Film, football and Facebook Live from the North’s border: for all things Korea, this is your man
Steve Chung Lok-wai has spent his whole career studying, immersed in and admiring the two Koreas and their culture. He tells City Weekend why he’s fascinated with the subject, and why Hongkongers should be too
University lecturer Steve Chung Lok-wai is a diehard fan of Korean culture, and not many people, including his family and friends, understand why he is so mesmerised by it.
The 35-year-old academic has spent many years studying the two Koreas, ever since his high school days. He began by watching South Korean movies and then went on to study the language. He was previously a research fellow at Kyungnam University in Changwon.
His love for the culture has even seen him explore the South’s sister nation. Chung has travelled to the hermit kingdom of North Korea twice.
“My family and friends don’t really understand why I am so fascinated by the two Koreas,” he said.
In his office at the Chinese University of Hong Kong, where Chung works as an assistant lecturer for the faculty of social science, a few posters featuring Korean actors and actresses are up on one of the walls. But on the other side of the room is a small photo sitting on a bookshelf of late North Korean leader Kim Jong-il.
Chung last visited the North just a few months ago. At the North Korea-China border on his way in, he did a Facebook Live video.
“It’s the craziest thing I’ve ever done,” he said, calling it a bold act, since he simply walked into the secretive country over the Chinese border at Yanji.
During his 10-minute walk on a footbridge that links the two countries, he documented the journey and adjacent landscape. His intention was to show his students and others what North Korea was like, because he said “chalk and talk” was not the best way to learn about the real North Korea.
“I have been telling my students not to only listen to what I tell them. They must go and see it with their own eyes.”
Why are you so interested in Korean culture?
I am a movie buff. I started watching Korean movies when I was in high school. Korean culture wasn’t very popular back then and there wasn’t much choice when it came to movies at that time. After watching two or three Korean films, I became really interested because they had different elements to Japanese and Hong Kong films. I thought they were really interesting, so I decided to learn more about Korean movies. And then later I moved onto watching Korean television dramas, which inspired me to learn the language.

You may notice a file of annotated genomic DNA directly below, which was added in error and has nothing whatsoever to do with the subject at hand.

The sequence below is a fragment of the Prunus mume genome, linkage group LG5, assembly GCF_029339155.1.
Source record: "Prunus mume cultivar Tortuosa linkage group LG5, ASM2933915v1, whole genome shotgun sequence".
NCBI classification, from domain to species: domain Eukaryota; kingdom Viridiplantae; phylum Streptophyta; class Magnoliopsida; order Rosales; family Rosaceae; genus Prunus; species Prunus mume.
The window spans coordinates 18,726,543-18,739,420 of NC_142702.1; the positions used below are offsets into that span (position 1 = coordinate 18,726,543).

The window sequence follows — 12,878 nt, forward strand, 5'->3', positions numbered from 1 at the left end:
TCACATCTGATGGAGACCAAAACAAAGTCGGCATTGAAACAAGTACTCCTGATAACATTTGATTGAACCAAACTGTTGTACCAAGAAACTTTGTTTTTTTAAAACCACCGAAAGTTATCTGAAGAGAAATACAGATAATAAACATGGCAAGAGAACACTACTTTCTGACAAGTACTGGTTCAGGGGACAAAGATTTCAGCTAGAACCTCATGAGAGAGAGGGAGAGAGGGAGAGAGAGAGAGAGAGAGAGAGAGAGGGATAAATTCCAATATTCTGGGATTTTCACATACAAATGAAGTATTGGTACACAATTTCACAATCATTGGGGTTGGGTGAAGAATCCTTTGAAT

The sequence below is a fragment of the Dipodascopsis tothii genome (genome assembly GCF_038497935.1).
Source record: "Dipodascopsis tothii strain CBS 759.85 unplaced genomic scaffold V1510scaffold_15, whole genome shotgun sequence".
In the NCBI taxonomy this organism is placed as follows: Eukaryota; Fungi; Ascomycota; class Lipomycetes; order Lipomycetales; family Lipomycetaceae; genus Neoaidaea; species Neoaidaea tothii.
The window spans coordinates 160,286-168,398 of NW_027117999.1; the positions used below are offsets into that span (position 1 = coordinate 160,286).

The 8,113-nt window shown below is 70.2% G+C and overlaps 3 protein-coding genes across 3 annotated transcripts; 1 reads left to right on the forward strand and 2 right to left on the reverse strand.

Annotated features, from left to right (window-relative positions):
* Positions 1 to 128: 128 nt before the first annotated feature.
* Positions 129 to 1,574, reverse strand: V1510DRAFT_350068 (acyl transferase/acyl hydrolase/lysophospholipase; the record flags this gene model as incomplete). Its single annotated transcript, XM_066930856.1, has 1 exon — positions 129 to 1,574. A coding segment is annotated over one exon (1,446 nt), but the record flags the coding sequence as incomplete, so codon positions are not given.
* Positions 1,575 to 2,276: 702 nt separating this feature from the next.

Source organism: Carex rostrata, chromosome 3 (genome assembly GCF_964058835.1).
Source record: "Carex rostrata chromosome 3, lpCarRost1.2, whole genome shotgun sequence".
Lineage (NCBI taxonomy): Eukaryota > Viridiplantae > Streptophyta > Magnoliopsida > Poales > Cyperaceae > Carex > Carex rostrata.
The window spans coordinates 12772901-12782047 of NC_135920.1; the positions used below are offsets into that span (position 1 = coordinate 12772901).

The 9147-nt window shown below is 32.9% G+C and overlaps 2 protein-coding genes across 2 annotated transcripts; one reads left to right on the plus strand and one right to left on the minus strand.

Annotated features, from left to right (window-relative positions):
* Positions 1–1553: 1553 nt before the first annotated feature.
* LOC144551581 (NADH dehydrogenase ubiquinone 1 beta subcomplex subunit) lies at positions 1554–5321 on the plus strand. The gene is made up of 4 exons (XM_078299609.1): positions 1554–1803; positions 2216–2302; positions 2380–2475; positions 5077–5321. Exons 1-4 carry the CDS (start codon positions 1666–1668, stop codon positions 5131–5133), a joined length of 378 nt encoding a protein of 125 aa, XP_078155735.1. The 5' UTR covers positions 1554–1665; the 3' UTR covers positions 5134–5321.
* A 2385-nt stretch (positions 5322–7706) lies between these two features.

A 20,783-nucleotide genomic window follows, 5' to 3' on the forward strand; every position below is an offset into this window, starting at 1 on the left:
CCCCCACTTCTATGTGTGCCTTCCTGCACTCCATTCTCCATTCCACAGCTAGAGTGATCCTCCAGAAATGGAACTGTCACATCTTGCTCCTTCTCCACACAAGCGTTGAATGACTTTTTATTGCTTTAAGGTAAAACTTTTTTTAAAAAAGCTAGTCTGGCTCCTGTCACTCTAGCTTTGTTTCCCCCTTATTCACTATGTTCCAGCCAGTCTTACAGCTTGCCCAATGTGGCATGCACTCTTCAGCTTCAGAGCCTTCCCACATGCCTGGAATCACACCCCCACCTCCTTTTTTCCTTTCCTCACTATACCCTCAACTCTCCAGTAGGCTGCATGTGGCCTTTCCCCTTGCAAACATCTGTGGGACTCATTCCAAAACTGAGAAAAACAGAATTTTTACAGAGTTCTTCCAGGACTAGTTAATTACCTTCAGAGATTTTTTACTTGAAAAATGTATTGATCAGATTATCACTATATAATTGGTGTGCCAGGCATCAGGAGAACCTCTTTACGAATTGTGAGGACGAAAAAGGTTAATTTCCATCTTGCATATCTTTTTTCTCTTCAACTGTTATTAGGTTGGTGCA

I am also a football fan. I started paying attention to the South Korean football team during the 2012 World Cup. Their football skills were not super good, but I really appreciated how passionate South Koreans were in supporting their national team. I think they have a very strong national identity – that was something that really impressed me at the time because as a 20-something I often questioned my identity.
Regarding my interest in North Korea, first, it was, and still is, always in the news. Back then I was curious to know how such a small country was capable of producing weapons that could threaten other countries that were much more powerful. So I decided to go to graduate school to focus on Korean studies after getting my bachelor’s degree in international relations.
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What do your family and friends think about your Korean obsession?
They don’t really understand why I am so into this, although they seem to appreciate that it is my passion and basically allow me to do what I want. When I was in North Korea recording the Facebook Live, there were some network problems, so I went offline a few times. They were really worried that I had been arrested.
Why do you think many Hongkongers are so obsessed by South Korean culture?
Lots of South Korean film directors and producers followed Hong Kong movies in the 1980s when the local filmmaking industry was thriving. Many of them liked to watch crime and gangster movies. These film genres have somehow been influencing the South Korean film industry for some years. They especially like to highlight the element of gangland brotherhood in their movies. This at the same time also explains why Hongkongers are so into Korean movies – I think it’s because they can relate to them and hence feel a sense of belonging.
What inspired you to write your first book featuring South Korean culture?
I lived in Seoul for a while, but when I first got there, I had a huge culture shock. I didn’t understand why people there were so into spicy food, why the older people were so tough on the younger generation, why it had such an intense drinking culture and why gender inequality was so entrenched and heavily in favour of men. I had so many questions so I started blogging about my observations and experiences in the country, hoping someone could shed some light on these issues and let others know what it was like living there. Lots of people responded so I later decided to organise all these thoughts and responses and turn them into a book.